There is an odd situation going on today – that we can’t tell anyone something that ‘makes them feel uncomfortable’.  Teachers are now being told that they can’t teach certain history topics for fear that ‘students will feel badly’.  Interesting as there are things in the past we can be proud of, but there are also things we should not be proud of – so if anyone might feel uncomfortable we don’t get to talk about it?  How in the world are we going to learn from history about what happened if we don’t look and discuss it?  Writer and philosopher George Santayana, said, “Those who cannot remember the past are condemned to repeat it.”  People and civilizations evolve even when past things were done that were not good.  Those things, as we discuss history, may make us feel badly in the moment – but also provide insight and perspective so that the bad things aren’t done again.

Two questions came to mind as I thought about this and the impact on children and the resulting impact as those children become adults.  Are today’s children so ‘fragile’ that they can’t handle anything other than positive feedback and information – even if it isn’t truthful?  And, as young adults entering into a contemporary workplace, how does play out?

For the first question, there has been a disturbing trend going on with children for a while.  Rather than teach children how to cope with adversity and build their confidence, I have seen many parents sheltering their children to an extreme.  Don’t get me wrong, we parents are supposed to protect our children from harm.  But when does the definition of harm include protection from ANYTHING that might make them feel badly or impact their self-esteem or confidence?  When does protection include hovering so extensively that the helicopter parents are nicknamed ‘Blackhawks’?  My twin sons played soccer when they were young and their team lost nearly every game.  At the end of the season, each player got a trophy – and the kids believed they had won the soccer league.  The coach and many of the other parents let their sons believe this falsehood.  My husband and I explained the truth to our boys – and supported them as they expressed their feelings about losing.  It made them feel badly in the moment – sad that they had lost and angry that they felt lied to about winning.  They were learning that having those strong feelings was survivable, that expressing them made them feel better, and that losing wasn’t the end of the world.

This is significant as no one wins all the time.  The feelings of losing – disappointment, sadness, anger – will eventually come up so it is essential that children learn the life skills of dealing with failure or losing or ‘feeling badly’.  Children can be supported in working through their feelings by being listened to with presence, without judgement or caution, and with empathy and understanding – so they can feel better themselves.  Without having these skills, risks will be avoided, and they will look to the outside world to take care of them and to validate them.  A client recently shared an example of how this plays out in the workplace.  A young woman went into her manager’s office after the announcement that a co-worker (and her best friend) was transferring to another location.  The young woman told her manager, ‘Now that my best friend is leaving, you’ll have to find me another best friend’.  Amazing that the young woman expected her manager to take care of her friend needs at work.  She didn’t have the skills to deal with losing her best friend in the workplace.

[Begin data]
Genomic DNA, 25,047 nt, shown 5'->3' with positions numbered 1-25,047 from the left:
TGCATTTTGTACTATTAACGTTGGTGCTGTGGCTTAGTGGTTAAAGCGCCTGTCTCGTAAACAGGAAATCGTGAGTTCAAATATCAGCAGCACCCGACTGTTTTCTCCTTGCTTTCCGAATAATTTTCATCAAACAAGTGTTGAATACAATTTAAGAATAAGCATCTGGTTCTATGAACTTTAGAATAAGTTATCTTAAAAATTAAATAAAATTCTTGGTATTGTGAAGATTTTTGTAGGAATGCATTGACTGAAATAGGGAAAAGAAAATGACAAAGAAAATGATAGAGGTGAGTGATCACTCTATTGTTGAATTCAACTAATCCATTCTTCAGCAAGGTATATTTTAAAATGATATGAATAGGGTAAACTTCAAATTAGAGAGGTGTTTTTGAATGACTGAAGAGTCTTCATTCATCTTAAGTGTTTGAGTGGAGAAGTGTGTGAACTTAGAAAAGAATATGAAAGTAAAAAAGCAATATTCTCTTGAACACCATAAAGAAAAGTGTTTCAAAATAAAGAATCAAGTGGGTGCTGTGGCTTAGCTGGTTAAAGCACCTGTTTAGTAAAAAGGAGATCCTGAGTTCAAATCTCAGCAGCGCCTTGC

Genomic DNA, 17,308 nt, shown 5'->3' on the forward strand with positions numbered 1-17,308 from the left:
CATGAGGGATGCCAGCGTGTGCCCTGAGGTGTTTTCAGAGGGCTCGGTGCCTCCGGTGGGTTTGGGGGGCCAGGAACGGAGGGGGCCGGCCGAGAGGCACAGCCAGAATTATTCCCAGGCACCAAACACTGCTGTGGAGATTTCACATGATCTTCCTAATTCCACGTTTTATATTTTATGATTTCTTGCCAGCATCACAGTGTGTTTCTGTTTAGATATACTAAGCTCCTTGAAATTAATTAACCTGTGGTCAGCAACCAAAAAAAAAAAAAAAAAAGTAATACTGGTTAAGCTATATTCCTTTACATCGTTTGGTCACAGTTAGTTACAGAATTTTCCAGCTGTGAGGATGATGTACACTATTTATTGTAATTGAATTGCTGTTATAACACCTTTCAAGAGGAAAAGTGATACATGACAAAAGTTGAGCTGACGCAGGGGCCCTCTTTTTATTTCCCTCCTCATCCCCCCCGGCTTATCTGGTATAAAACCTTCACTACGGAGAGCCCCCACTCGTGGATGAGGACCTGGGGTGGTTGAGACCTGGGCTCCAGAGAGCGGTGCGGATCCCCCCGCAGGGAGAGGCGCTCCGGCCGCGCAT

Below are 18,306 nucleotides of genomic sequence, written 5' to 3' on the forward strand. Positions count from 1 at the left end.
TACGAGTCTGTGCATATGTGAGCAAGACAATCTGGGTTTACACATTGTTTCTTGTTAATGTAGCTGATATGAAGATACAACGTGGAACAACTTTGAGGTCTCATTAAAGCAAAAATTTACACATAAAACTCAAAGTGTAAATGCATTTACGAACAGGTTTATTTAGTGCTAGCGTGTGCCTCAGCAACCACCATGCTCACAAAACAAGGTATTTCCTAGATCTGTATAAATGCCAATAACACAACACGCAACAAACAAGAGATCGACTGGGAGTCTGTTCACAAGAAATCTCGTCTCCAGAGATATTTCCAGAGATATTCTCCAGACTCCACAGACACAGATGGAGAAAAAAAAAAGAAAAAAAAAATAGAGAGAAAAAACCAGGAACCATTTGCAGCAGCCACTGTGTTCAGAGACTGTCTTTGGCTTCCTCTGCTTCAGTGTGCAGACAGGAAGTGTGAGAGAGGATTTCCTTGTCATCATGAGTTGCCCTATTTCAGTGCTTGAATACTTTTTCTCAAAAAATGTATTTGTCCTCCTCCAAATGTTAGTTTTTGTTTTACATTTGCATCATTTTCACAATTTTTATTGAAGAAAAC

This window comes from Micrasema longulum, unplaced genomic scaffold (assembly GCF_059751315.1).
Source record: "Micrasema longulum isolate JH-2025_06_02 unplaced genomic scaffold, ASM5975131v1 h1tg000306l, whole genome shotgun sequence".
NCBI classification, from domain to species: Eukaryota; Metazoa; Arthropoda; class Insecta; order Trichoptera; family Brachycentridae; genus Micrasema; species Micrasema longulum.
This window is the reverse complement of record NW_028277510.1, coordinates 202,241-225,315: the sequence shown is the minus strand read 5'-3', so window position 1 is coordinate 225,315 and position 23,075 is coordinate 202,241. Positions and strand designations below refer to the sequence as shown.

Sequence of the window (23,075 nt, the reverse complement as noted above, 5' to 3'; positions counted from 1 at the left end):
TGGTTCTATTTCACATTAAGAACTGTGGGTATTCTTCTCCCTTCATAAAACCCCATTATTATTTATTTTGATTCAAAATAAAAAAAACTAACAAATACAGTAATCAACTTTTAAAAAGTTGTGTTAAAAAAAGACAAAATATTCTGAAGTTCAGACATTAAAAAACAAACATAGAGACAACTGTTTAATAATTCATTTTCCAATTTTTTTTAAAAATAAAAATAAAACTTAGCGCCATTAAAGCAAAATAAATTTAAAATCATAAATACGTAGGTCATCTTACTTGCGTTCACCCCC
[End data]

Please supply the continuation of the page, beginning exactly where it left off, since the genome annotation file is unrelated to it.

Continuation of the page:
A broader implication was outlined in a Wall Street Journal article entitled ‘Everything Is Awesome!  Why You Can’t Tell Employees That They Are Doing a Bad Job’.  The article covered the growing trend of ‘Accentuate the Positive’ – only telling employees positive things during their performance reviews.  It cited that employers fear that they will crush employees’ confidence and erode performance.  It encouraged asking managers to ease up on harsh feedback.  Perhaps a better encouragement would be to ask for specific examples of ‘harsh feedback’.  If the feedback was harsh, then communication and performance management skills are needed for the manager.  However, what if the label of ‘harsh’ came from an employee who was never allowed to fail or feel badly as a child?  They may have no skills to deal with any type of feedback that isn’t glowing – leaving them unable to deal with the real adult working world.

My colleague John often asks, ‘Are you raising children or adults?’  Hmm – if we think that we are raising adults, we’ll consider their adult world and focus on preparing them for the world they are actually going to live in.  We’ll tell them the truth and we’ll be there to support them in their sadness, anger, fear, and disappointment.  And they will learn that feelings are just feelings – not good or bad, and that they can express feeling badly over history or other difficult topics, and that they’ll be OK.  The cost of not teaching them these skills?  We risk crippling them for today’s working world where you don’t always win, things aren’t always easy, and things aren’t going to always go your way.

I don’t believe that today’s children or employees are that fragile.  And, I believe, that with skills they can effectively handle difficult conversations, difficult situations, and feeling badly.  We can start today with our children.  But we also need to provide training in these skills to our adults in the workplace.  If you want more capable employees, stop complaining about the skills they don’t have and teach them.  Stop expecting them to come into the workplace with the same set of skills that you have.  Stop saying ‘why do I have to do it?’.  These may be kids who grew up without any of the teaching.  So, make the commitment to them and their success.  It is an investment well worth the work.

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